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Am J Gastroenterol. 1994 Jan;89(1):43-6.

Intravenous tobramycin and metronidazole as an adjunct to corticosteroids in acute, severe ulcerative colitis.

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First Department of Gastroenterology, Evangelismos Hospital, Athens, Greece.



The aim of this study was to evaluate the role of metronidazole and tobramycin as an adjunct to corticosteroids in acute, severe ulcerative colitis.


Thirty-nine consecutive patients with severe ulcerative colitis were randomized on admission to the hospital to receive intravenously either metronidazole (0.5g tid) and tobramycin (4 mg/kg tid) (n = 19), or placebo (n = 20). In addition, they were given parenteral nutrition, intravenous hydrocortisone (100 mg qid) and hydrocortisone enemas (100 mg bid). All patients were assessed after 10 days of continuous treatment, or at any time a severe complication occurred.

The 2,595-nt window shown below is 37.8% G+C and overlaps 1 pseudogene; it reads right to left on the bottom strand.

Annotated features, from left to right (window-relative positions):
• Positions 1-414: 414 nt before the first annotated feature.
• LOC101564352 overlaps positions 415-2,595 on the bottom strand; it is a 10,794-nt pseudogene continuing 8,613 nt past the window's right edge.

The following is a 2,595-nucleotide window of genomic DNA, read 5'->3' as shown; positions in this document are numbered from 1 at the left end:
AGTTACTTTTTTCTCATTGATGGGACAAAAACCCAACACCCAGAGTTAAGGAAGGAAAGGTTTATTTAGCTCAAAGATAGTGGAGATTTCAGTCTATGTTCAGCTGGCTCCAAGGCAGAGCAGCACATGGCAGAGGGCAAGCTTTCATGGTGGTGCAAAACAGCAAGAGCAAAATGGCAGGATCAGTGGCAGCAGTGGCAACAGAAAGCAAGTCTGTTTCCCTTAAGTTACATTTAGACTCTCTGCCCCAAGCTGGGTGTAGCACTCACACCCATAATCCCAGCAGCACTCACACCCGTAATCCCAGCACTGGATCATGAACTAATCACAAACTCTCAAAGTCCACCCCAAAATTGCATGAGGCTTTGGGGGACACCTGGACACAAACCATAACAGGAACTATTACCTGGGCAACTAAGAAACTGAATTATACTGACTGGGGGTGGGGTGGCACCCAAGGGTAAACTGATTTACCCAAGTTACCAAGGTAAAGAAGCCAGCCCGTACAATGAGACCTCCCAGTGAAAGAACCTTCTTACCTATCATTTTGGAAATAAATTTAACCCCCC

Twelve of 19 patients (63.15%) treated with antibiotics and 13/20 patients (65%) with placebo showed substantial improvement. Seven patients in each group did not improve (n = 9), or developed complications (n = 5) and underwent emergency colectomy without perioperative deaths or late deaths.


These results do not support the routine use of intravenous tobramycin and metronidazole in the treatment of severe ulcerative colitis.

[Indexed for MEDLINE]

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